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OpEdNews Op Eds    H3'ed 9/22/21

Erdogan calls for solution of Kashmir issue in UN General Assembly speech

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Turkish President Recep Tayyip Erdogan called for a solution to a long-running dispute between India and Pakistan regarding Kashmir during his address to the UN General Assembly on Tuesday.

"We maintain our stance in favor of solving the ongoing problem in Kashmir for 74 years, through dialogue between the parties and within the framework of relevant United Nations resolutions," the Turkish leader said.

Erdogan described the Kashmir conflict as a "burning issue" that is "key to the stability and peace in South Asia".

President Erdogan has frequently used the UN platform to raise the issue of Kashmir, and his call on Tuesday for dialogue between the disputing sides was welcomed by Kashmiri groups.

"This is the only means of achieving a genuine and lasting peace in this volatile conflict," Dr Ghulam Nabi Fai, secretary general of Washington-based advocacy group World Kashmir Awareness Forum, was quoted by Al Araby as saying.

The disputed region of Kashmir has long been a source of contention between India and Pakistan, with wars breaking out over it in 1965 and 1999.

Today, Kashmir is one of the most militarized zones in the world, with 500,000 Indian security forces deployed in the region, and the Modi-led Indian government has been accused of persecuting Muslims.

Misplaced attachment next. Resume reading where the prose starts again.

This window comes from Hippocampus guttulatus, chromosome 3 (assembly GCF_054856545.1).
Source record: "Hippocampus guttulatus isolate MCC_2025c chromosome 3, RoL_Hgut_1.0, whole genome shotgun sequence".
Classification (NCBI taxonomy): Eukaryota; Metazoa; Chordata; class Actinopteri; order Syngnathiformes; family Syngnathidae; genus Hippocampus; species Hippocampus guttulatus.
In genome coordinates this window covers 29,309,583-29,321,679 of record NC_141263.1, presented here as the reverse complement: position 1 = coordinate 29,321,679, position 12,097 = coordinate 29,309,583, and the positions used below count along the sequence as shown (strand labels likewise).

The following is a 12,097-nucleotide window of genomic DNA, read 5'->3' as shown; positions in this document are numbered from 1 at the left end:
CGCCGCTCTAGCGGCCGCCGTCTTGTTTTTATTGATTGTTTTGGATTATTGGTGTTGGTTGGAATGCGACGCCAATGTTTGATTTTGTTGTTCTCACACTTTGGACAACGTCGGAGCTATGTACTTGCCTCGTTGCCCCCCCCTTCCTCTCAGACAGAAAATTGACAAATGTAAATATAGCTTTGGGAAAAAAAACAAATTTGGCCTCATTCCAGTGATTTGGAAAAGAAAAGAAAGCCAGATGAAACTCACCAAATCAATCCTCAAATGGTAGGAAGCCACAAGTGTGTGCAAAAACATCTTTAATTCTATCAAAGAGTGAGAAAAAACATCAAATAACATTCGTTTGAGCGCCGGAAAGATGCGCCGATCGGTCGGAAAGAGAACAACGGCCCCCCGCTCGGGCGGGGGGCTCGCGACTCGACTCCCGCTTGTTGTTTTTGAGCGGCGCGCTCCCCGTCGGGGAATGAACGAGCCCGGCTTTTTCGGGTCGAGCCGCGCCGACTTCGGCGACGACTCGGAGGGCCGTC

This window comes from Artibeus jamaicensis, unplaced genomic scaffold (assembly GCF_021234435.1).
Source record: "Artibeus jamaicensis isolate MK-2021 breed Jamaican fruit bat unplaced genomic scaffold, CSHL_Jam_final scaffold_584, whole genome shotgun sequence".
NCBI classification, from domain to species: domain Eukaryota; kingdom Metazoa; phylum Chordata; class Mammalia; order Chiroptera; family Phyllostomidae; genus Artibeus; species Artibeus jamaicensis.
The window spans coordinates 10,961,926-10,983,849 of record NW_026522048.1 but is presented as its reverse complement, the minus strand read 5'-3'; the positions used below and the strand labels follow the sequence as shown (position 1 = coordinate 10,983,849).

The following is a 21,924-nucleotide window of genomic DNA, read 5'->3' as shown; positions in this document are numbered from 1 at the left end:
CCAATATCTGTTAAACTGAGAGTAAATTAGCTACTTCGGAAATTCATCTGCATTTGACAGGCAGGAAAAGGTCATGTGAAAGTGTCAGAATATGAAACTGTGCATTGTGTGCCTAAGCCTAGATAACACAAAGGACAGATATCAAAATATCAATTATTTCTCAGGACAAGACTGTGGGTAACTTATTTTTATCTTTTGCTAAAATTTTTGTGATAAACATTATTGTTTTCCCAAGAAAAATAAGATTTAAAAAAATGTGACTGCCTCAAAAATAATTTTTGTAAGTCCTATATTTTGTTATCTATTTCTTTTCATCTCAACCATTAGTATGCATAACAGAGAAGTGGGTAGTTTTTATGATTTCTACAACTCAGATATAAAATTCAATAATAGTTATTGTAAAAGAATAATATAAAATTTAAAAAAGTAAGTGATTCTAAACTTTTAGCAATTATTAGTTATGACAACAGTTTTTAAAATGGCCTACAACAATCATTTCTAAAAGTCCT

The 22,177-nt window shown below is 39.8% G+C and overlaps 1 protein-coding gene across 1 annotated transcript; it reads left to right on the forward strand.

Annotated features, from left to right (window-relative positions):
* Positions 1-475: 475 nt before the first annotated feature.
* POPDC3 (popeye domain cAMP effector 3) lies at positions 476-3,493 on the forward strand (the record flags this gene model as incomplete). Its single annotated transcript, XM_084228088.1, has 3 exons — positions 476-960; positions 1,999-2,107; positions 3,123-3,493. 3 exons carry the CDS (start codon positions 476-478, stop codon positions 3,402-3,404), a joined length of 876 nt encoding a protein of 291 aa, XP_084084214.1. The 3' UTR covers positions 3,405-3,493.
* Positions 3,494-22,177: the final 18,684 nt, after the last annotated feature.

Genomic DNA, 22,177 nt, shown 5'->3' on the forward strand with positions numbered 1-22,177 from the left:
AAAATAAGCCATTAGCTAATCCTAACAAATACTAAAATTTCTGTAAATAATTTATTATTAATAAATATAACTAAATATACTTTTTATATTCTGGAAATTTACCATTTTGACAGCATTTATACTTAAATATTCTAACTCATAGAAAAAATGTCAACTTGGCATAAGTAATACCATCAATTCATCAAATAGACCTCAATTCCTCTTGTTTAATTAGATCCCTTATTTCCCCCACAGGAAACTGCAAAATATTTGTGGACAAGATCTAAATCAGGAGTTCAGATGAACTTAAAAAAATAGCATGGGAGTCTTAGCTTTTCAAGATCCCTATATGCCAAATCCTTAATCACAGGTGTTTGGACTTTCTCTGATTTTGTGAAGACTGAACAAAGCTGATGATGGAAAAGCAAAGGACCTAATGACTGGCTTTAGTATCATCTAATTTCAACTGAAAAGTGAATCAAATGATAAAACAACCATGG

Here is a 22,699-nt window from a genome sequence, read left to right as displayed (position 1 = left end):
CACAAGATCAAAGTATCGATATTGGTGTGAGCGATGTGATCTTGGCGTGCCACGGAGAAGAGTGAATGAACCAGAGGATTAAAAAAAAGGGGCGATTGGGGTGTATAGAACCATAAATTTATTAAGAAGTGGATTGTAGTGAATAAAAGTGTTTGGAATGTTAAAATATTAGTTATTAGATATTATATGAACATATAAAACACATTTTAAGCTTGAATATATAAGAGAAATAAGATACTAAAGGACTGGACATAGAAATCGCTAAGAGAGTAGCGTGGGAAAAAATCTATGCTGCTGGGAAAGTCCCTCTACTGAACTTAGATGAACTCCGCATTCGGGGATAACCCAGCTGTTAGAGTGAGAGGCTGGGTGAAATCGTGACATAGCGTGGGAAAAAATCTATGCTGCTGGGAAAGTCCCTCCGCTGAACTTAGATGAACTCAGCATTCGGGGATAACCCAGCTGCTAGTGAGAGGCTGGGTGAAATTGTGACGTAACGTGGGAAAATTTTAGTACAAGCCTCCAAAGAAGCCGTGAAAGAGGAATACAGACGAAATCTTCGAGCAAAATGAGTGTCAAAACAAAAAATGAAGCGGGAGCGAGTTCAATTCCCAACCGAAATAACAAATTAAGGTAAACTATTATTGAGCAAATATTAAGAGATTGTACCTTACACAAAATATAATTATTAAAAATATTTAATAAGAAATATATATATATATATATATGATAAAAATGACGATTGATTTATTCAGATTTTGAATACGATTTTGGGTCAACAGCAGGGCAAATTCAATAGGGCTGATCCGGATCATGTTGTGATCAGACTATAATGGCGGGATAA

Erdogan's comments regarding Kashmir have angered India, who described the issue as an "internal matter."

Last year also, President Erdogan in his pre-recorded video statement to the General Debate had made a reference to Jammu and Kashmir.

The Ministry of External Affairs (MEA) at that time has said Erdogan's remarks reflected neither an understanding of history nor of the conduct of diplomacy and that they will have strong implications on India's ties with Turkey.

Indian PM's plane flew over Pakistan for the first time in three years

Indian Prime Minister Narendra Modi's plane, which traveled to the United States on Wednesday, was cleared to fly through Pakistani airspace for the first time in three years.

India asked Pakistan for permission to fly the plane with Modi on board over Pakistan, and Islamabad gave permission. "Pakistan allowed India to use its airspace," official sources quoted India TV as saying.

Earlier, Pakistan has three times denied Indian President Ram Nath Kovind and Prime Minister Modi permission to use Pakistani airspace for flights to foreign countries. This began in 2019 after India changed the status of the disputed state of Jammu and Kashmir and divided it into two different union territories - one Jammu and Kashmir, the other - Ladakh.

Indian Prime Minister Narendra Modi will meet on September 23 with US Vice President Kamala Harris during his visit to the United States, and on 24 will hold bilateral talks with President Joe Biden. In the program of the visit of the Indian leader on September 24, it is also planned to participate in the first-ever personal meeting of the leaders of the Quad countries, which includes India, the USA, Japan and Australia, which will be held at the White House. And on September 25, Modi is scheduled to speak at the general debate during the high-level meetings of the 76th session of the UN General Assembly.

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Author and journalist. Author of Islamic Pakistan: Illusions & Reality; Islam in the Post-Cold War Era; Islam & Modernism; Islam & Muslims in the Post-9/11 America. Currently working as free lance journalist. Executive Editor of American (more...)
 
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